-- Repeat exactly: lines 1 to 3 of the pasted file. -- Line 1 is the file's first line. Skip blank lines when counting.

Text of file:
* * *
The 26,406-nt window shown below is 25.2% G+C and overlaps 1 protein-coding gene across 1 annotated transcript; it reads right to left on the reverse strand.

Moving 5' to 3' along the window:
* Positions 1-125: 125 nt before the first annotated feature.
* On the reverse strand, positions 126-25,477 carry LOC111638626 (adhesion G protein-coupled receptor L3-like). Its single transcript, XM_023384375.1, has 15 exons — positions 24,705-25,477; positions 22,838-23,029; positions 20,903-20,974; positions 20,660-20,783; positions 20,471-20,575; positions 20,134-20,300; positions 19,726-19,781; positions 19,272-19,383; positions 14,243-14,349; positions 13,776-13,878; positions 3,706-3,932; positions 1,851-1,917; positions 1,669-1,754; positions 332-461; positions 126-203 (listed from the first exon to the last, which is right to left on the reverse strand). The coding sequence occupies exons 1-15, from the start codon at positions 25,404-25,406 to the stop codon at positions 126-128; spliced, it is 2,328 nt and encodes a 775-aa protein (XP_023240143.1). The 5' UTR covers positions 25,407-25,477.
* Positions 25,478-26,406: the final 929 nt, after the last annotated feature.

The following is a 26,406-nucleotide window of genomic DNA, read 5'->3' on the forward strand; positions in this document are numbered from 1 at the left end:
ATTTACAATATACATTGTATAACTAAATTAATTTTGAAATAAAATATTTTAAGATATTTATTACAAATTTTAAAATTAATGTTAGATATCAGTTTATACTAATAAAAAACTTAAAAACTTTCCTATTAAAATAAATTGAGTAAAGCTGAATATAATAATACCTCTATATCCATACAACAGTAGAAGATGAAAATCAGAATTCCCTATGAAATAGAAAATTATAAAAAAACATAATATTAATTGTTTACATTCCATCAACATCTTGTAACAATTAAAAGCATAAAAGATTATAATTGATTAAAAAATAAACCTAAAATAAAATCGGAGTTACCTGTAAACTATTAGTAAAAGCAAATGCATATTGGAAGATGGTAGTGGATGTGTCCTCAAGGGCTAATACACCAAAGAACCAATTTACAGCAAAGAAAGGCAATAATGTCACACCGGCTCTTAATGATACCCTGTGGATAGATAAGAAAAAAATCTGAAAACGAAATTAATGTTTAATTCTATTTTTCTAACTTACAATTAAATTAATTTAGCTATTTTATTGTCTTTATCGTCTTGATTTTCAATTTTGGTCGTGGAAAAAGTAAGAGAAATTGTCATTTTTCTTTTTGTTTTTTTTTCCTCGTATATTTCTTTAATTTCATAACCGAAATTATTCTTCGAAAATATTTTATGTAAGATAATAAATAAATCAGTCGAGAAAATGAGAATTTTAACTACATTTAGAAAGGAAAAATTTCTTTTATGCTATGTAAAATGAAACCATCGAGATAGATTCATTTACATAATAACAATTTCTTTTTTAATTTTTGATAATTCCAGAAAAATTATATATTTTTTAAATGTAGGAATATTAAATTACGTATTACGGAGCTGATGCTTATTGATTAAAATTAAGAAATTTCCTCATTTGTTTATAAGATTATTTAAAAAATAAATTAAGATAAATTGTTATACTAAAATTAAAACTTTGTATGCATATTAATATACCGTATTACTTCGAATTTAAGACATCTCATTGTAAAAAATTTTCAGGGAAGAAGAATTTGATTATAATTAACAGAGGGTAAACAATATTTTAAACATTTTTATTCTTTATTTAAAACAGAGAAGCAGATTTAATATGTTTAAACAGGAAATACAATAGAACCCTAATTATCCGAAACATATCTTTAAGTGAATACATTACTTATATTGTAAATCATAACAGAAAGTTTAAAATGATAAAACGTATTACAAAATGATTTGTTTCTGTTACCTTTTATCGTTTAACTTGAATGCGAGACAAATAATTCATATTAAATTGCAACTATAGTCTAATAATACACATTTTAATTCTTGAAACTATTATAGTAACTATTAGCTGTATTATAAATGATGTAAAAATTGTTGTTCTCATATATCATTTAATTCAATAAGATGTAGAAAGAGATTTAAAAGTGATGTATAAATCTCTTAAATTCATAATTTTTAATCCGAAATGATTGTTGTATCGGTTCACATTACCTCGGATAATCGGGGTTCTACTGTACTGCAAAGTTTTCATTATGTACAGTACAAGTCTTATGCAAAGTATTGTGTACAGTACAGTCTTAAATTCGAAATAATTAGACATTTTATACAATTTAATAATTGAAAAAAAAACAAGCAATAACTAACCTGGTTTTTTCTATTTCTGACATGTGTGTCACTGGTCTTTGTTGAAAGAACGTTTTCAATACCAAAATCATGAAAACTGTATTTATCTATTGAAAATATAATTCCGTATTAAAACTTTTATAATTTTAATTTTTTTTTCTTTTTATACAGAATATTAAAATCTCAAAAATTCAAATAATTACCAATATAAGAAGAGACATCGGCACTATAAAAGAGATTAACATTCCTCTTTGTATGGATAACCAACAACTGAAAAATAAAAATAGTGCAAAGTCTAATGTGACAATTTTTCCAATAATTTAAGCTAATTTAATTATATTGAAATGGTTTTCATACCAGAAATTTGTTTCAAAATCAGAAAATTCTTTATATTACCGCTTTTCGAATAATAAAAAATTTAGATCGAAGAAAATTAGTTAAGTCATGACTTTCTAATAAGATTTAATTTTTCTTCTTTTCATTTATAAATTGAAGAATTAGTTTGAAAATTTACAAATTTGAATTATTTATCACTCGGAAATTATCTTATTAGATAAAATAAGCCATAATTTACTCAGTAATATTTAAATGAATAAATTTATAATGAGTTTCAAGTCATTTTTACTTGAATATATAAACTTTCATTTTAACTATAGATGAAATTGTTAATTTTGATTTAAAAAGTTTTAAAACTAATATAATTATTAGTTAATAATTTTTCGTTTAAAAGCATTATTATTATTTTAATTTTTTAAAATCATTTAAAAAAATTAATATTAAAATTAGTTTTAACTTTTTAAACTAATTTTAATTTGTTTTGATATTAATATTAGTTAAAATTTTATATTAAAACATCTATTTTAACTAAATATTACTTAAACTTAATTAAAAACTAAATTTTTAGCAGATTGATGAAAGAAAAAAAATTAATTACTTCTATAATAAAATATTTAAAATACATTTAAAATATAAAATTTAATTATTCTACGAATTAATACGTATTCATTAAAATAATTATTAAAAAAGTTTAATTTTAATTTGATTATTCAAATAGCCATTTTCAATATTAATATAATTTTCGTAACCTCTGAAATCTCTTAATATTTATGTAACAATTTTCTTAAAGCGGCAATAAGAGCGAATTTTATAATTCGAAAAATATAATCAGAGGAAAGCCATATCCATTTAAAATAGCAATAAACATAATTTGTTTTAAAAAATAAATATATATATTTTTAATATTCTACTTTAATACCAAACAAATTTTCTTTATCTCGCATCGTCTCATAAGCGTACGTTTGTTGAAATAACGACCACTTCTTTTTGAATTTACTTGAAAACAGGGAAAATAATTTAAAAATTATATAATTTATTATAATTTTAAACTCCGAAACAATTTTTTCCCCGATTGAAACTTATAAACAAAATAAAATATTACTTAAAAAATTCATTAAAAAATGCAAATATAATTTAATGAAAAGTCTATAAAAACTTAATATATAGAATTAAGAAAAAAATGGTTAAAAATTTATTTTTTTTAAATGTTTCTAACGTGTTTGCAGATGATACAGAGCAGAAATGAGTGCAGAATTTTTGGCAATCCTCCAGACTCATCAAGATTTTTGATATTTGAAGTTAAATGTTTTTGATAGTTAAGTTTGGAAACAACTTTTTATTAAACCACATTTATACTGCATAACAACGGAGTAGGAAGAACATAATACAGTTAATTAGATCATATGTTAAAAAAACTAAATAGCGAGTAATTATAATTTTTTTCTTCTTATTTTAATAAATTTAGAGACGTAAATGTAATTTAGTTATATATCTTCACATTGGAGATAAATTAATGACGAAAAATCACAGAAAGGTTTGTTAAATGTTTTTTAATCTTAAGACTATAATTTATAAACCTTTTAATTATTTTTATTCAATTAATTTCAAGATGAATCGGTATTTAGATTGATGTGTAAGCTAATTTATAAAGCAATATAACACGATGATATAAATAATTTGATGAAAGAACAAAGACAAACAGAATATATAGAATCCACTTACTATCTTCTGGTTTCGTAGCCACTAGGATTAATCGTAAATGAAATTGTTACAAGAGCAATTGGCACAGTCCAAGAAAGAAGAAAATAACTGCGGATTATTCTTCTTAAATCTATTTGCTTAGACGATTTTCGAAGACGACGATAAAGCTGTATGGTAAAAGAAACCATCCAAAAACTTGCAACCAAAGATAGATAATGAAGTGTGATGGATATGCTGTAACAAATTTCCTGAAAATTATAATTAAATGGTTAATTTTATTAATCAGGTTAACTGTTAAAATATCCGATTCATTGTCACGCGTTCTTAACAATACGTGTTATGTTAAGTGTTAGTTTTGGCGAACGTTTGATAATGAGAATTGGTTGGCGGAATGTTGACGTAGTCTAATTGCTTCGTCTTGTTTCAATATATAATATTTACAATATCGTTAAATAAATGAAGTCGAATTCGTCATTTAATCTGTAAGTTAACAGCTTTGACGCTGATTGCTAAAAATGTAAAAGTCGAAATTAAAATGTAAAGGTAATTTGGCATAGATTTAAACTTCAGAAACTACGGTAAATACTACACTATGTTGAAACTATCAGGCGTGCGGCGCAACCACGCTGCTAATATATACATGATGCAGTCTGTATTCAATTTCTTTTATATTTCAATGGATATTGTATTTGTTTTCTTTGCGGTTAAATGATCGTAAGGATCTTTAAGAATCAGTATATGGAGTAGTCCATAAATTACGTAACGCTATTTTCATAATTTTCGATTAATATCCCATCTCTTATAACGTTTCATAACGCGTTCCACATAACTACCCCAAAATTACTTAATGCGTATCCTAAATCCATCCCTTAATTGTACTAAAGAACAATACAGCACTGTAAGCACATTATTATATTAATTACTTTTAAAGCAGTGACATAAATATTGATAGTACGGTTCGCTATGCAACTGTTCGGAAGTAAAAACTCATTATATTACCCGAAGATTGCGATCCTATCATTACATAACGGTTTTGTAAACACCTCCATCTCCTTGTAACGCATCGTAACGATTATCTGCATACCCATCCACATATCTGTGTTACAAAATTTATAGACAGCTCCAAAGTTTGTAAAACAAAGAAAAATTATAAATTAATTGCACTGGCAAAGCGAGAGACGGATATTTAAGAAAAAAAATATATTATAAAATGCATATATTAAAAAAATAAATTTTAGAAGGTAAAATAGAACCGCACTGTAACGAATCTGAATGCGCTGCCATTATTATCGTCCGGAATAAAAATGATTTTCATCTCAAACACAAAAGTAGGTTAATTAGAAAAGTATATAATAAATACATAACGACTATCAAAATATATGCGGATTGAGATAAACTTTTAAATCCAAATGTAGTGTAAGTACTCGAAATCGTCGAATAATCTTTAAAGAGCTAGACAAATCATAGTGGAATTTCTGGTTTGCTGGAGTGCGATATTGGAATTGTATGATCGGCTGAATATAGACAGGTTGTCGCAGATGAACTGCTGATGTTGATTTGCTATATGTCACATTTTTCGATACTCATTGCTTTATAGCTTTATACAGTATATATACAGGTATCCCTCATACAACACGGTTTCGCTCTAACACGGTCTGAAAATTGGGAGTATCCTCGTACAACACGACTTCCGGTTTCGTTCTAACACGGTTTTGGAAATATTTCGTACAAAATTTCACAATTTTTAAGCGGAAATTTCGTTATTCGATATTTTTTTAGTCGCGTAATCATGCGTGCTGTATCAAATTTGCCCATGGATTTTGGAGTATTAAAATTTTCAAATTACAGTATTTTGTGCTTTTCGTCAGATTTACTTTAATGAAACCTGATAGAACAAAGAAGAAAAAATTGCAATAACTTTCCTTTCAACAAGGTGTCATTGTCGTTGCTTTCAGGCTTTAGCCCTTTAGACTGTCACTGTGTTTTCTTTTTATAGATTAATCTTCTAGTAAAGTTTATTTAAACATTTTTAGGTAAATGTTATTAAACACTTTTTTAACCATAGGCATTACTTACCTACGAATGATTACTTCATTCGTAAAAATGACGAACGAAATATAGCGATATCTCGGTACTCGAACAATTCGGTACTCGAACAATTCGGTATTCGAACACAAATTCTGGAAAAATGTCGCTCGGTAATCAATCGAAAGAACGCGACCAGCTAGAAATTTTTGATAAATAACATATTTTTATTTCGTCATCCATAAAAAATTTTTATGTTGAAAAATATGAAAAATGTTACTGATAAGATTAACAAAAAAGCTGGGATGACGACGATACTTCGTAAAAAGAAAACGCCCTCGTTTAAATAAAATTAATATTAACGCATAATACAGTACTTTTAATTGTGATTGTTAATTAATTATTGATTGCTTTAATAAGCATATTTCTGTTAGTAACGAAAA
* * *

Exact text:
The 26,406-nt window shown below is 25.2% G+C and overlaps 1 protein-coding gene across 1 annotated transcript; it reads right to left on the reverse strand.

Moving 5' to 3' along the window:
* Positions 1-125: 125 nt before the first annotated feature.